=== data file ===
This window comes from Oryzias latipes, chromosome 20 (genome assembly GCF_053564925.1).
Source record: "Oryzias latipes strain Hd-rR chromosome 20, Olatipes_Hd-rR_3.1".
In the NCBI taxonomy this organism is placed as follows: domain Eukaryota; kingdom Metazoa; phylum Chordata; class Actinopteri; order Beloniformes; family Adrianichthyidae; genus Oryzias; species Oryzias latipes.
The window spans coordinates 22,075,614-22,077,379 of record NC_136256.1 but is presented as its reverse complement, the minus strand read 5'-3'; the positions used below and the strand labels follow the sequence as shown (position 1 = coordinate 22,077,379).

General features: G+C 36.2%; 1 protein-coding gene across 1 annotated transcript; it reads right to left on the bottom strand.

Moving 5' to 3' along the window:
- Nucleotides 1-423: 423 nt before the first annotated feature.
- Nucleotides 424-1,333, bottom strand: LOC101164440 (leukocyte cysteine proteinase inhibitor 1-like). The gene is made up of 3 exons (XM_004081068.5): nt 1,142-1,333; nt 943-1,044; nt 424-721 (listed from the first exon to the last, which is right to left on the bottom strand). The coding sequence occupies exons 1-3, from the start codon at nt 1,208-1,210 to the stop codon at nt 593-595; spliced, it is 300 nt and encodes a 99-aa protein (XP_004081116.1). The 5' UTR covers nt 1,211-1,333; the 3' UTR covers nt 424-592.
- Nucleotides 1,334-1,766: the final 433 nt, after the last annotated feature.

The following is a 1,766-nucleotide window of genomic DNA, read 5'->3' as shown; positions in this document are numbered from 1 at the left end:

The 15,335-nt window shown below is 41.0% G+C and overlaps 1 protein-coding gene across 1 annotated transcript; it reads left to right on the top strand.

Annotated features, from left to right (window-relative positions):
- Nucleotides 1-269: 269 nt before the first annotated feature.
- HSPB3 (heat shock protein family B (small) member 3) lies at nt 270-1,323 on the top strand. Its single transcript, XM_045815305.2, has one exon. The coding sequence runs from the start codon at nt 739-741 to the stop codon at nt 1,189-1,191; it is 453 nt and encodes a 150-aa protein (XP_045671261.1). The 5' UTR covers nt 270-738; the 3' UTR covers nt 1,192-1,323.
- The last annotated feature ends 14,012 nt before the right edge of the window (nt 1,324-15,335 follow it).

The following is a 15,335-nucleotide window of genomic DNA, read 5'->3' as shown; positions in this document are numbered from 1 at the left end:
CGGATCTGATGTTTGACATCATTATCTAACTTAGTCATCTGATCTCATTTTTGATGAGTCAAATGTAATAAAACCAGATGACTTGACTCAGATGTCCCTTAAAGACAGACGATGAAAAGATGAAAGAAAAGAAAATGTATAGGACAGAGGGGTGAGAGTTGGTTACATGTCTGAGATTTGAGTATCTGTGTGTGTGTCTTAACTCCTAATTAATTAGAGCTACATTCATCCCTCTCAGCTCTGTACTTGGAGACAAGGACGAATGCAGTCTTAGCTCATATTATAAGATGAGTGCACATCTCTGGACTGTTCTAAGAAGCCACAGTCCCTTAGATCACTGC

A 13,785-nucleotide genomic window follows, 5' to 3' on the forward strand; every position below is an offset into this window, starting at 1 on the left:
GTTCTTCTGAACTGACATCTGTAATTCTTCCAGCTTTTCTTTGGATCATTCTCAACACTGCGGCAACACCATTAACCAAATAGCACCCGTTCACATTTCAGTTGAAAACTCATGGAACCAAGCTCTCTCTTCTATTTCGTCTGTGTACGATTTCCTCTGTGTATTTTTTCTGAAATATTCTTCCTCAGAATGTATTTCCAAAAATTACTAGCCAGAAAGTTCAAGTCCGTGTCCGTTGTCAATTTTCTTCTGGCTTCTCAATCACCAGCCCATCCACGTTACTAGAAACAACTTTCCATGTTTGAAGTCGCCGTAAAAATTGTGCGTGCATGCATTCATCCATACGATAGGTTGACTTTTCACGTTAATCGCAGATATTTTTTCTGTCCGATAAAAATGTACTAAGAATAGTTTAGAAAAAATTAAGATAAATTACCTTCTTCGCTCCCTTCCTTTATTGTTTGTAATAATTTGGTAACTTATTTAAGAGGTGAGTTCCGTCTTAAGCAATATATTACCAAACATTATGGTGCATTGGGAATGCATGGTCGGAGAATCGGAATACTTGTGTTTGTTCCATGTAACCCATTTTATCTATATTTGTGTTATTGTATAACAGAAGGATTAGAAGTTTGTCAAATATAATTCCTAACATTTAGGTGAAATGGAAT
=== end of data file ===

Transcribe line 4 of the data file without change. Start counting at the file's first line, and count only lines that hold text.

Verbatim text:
The window spans coordinates 22,075,614-22,077,379 of record NC_136256.1 but is presented as its reverse complement, the minus strand read 5'-3'; the positions used below and the strand labels follow the sequence as shown (position 1 = coordinate 22,077,379).